Sonny’s retaliation still ended up with the police force being victorious in their assault. Because of the violence, “dem charge Jim fi sus, | den charge mi fi murdah”. While Sonny only had the best intentions of helping Jim, he caused more harm than help by fatally injuring a police officer in his retaliation against their abuse. In this sense the police were able to maintain their superiority by making Sonny, and his race, out to be the bad guys. Not only did Jim end up in custody, which was their original goal, but also Sonny. At the end of the letter though, Sonny does not seem to be too upset, which is strange given the situation he has found himself in. In the letter he tells his mother: Mama, | don’t fret, | don’t get depress | and doun-hearted. | Be af good courage. | till I hear fram you. Sonny’s race has been constantly put down and abused by the police. It had affected Sonny when they attacked Jim, and it became even more personal when Sonny chose to get involved in the fight against the abuse, landing himself in jail. However, the narrator ends his letter with a tone of optimism. He is telling his mother that even though he is in jail, she should not worry for him or be upset about his current situation. He will be fine. Is this because Sonny sees himself as safer in jail then he felt day to day on the streets? When he was free he was a target for the police to randomly chose to attack. At least in their custody that is no longer a possibility, the worst may already be behind him. It is clear throughout the poem that the police did not think highly of individuals of a different race than their own. They treated them horribly and unfairly targeted them. Unfortunately, there was little that the individuals of different races could do to defend themselves.
Fighting back against the police was a losing battle, but in Sonny’s case he felt it was better to fight back than to simply be a bystander. The exact relationship between Sonny and Jim is never specified in the poem. It is never stated if Jim is Sonny’s brother, cousin, or just a friend. In this way Jim is able to represent a much larger cause. Instead of being one person, Jim is representative of the entire black population of London during this time of change. He is everyone who was a target of sus policing. In the poem it is made clear that Sonny did know Jim because he previously promised his mother that he would protect Jim the best that he could. But in the grand scheme of things, Sonny could be any member of the community who is looking out for fellow members of his race. Sonny is representative of anyone who was fighting the racial injustice, anyone who was willing to fight back against the police, anyone who was willing to take a stand and was optimistic that they could make a difference. While the black citizens did not have a good relationship with the police, they had a great relationship with each other. During this time, their skin colour unified them. Their skin colour gave them a common enemy and a cause to fight for. Sonny was clearly willing to put his own safety and freedom on the line to help Jim, because it wasn’t just Jim he was helping but his entire community in London. That may be another reason Sonny was okay with ending up in jail. He knew that there was another Sonny out there, another black individual that made a promise to their own mother, a promise that they would help all the Jims in their lives.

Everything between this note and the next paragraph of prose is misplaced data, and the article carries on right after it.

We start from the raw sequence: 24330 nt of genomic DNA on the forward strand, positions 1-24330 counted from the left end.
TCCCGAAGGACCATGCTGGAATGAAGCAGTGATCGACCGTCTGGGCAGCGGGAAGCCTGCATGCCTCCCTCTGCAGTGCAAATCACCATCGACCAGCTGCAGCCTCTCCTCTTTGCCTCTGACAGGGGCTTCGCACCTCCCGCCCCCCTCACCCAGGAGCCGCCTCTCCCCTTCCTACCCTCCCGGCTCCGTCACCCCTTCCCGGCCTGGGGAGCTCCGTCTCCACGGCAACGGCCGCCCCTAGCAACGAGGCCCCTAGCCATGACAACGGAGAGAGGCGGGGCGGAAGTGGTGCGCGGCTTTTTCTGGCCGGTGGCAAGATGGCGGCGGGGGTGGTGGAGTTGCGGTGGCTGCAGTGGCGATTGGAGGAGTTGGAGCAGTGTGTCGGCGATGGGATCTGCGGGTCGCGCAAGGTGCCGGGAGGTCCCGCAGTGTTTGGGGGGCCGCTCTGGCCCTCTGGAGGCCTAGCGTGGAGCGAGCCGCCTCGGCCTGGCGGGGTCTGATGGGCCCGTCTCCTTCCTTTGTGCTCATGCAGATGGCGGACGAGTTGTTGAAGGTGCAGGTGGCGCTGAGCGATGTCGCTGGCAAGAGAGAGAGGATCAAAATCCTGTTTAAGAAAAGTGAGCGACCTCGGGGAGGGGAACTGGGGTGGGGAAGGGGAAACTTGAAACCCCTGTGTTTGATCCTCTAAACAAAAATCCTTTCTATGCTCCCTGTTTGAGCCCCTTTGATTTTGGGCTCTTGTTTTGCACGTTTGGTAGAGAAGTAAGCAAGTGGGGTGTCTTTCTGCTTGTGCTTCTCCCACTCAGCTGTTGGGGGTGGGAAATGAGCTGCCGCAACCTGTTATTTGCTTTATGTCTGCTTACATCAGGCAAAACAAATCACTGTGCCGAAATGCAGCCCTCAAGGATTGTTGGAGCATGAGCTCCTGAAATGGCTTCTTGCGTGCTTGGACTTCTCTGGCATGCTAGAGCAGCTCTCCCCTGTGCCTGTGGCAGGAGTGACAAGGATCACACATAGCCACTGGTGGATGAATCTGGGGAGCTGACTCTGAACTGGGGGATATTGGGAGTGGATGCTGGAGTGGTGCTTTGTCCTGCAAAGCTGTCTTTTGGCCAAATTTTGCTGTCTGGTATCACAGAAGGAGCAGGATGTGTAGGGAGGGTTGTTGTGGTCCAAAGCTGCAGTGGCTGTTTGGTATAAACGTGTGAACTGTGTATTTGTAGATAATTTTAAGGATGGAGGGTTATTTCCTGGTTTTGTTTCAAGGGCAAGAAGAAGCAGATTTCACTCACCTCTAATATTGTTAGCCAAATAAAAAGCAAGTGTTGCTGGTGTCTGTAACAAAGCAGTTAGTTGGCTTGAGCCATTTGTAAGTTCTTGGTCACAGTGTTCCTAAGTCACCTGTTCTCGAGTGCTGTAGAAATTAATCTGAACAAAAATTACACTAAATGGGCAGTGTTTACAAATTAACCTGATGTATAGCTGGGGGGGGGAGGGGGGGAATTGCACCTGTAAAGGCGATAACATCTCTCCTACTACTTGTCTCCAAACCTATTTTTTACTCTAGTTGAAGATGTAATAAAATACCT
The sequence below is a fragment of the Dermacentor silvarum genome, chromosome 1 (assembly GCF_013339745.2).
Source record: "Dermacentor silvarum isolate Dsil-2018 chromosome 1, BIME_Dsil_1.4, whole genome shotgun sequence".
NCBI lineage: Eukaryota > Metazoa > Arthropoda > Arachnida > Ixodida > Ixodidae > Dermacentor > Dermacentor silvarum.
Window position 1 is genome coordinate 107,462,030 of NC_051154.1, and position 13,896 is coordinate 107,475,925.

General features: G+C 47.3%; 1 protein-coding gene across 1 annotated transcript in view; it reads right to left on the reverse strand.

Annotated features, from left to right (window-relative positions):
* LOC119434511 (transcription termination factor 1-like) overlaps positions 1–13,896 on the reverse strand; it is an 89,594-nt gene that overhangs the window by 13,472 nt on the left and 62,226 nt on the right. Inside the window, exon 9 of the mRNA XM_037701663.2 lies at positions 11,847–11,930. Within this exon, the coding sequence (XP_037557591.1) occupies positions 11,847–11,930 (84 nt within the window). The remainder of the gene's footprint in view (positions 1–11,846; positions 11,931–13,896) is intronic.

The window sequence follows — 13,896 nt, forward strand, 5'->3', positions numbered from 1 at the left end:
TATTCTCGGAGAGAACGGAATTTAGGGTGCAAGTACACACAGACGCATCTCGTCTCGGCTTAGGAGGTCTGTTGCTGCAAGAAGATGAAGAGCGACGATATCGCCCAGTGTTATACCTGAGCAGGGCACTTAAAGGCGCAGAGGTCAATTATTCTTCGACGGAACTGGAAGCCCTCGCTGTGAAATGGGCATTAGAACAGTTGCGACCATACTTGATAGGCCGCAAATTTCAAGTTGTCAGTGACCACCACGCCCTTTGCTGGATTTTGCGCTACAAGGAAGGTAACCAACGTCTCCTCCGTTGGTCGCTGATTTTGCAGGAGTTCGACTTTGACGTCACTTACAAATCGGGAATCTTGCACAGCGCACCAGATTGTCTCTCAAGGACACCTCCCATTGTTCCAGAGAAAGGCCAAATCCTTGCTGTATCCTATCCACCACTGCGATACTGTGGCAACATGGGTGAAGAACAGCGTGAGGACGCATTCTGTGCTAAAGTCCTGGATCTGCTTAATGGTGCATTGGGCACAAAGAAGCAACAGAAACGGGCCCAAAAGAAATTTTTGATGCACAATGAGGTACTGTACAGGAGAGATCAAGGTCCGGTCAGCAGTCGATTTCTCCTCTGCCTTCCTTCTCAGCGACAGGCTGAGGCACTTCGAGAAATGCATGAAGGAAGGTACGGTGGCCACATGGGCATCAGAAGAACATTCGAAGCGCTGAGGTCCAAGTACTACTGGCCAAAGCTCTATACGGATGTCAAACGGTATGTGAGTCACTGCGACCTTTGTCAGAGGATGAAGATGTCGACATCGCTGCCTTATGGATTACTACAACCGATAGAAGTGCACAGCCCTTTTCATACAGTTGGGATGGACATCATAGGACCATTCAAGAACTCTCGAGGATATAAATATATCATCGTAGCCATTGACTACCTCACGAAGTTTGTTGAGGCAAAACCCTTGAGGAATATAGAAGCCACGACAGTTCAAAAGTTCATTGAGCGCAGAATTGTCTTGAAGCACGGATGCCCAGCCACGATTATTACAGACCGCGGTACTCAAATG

There are two relationships detailed in ‘Sonny’s Lettah’ by Linton Kwesi Johnson. The first is the poor relationship between those of black skin colour and the London police force around the time of black migration to England. And while the violence in the poem clearly displays the relationship between the black race and the police, Sonny’s courage represents the relationship of the black community in London that is explored in this writing. Sonny had the courage to be able to stand up to a power that was much stronger than him because he knew how important it was to take a stand for himself and for people that shared his skin colour. The poem is able to represent the feelings of one race toward the police and their unfair attacks on them, while also representing the unity that the community felt during this time of need.
Johnson, Linton Kwesi, Mi Revalueshanary Fren: Selected Poems, by Linton Kwesi Johnson (Keene, NY: Ausable Press, 2006 ), pp. 25-7.  Linton Kwesi Johnson, ‘Sonny’s Lettah’, in Mi Revalueshanary Fren: Selected Poems, by Linton Kwesi Johnson (Keene, NY: Ausable Press, 2006 ), pp. 25-7. Subsequent references to this edition will appear parenthetically within the text.  Ibid, 27-30.  Ibid, 34.  Ibid, 50-57.  Ibid, 63-64.  Ibid, 65-70.